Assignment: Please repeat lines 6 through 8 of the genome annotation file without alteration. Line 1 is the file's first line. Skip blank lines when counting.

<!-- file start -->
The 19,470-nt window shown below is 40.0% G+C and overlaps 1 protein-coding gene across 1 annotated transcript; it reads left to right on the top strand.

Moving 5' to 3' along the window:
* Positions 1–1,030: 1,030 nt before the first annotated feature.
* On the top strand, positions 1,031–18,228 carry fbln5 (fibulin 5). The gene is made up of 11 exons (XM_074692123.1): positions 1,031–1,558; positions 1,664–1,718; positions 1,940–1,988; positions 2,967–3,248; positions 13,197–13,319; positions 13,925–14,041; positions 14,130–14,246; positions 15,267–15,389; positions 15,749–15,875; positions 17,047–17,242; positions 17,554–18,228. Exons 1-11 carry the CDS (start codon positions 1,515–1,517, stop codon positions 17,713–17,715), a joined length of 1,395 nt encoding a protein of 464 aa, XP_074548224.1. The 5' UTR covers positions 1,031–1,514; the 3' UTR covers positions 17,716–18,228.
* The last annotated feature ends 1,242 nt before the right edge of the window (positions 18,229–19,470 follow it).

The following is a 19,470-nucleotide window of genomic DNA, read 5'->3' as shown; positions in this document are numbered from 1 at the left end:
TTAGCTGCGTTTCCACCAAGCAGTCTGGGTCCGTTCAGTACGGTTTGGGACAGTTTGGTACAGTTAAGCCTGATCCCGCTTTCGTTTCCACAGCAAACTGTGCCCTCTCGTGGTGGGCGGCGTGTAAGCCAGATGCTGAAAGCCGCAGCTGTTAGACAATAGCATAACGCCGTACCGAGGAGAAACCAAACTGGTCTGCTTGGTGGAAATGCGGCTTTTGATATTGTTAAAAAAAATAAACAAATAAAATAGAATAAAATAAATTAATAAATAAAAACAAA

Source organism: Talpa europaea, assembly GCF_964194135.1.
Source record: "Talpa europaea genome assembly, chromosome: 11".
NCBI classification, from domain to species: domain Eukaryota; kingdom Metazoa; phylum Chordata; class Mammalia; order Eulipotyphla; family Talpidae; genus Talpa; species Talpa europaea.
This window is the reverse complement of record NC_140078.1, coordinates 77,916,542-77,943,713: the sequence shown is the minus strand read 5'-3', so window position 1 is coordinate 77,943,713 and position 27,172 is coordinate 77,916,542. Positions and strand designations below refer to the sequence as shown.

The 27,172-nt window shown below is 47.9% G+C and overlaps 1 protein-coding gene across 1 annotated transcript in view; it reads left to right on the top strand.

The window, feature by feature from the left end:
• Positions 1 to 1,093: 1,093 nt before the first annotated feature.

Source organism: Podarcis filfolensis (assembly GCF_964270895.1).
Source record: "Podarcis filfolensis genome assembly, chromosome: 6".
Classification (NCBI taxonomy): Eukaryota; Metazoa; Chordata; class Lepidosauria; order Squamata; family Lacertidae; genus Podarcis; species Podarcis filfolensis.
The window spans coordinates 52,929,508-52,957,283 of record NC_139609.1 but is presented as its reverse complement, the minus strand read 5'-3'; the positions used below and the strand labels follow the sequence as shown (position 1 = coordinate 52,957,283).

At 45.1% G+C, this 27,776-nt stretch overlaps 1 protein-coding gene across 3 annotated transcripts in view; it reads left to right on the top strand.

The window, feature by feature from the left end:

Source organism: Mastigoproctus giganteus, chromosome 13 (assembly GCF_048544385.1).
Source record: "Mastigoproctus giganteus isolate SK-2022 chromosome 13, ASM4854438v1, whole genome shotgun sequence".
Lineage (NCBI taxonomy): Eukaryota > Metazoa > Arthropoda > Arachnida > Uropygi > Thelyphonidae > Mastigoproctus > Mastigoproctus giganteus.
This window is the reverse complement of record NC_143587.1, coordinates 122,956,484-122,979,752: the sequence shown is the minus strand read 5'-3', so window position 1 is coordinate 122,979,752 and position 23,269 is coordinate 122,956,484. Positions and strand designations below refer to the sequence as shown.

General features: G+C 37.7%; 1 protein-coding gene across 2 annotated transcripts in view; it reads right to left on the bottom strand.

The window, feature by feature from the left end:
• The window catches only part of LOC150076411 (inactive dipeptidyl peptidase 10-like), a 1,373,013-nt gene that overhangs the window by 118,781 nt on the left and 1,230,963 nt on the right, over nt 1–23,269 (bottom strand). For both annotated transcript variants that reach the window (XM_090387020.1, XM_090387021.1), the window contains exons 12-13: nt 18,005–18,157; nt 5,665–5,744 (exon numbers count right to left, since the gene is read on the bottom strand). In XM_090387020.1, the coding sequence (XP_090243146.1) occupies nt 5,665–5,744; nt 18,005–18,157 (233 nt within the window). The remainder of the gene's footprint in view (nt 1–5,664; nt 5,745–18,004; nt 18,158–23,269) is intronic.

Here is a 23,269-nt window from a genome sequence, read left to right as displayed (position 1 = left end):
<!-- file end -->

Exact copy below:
The following is a 19,470-nucleotide window of genomic DNA, read 5'->3' as shown; positions in this document are numbered from 1 at the left end:
TTAGCTGCGTTTCCACCAAGCAGTCTGGGTCCGTTCAGTACGGTTTGGGACAGTTTGGTACAGTTAAGCCTGATCCCGCTTTCGTTTCCACAGCAAACTGTGCCCTCTCGTGGTGGGCGGCGTGTAAGCCAGATGCTGAAAGCCGCAGCTGTTAGACAATAGCATAACGCCGTACCGAGGAGAAACCAAACTGGTCTGCTTGGTGGAAATGCGGCTTTTGATATTGTTAAAAAAAATAAACAAATAAAATAGAATAAAATAAATTAATAAATAAAAACAAA

Source organism: Talpa europaea, assembly GCF_964194135.1.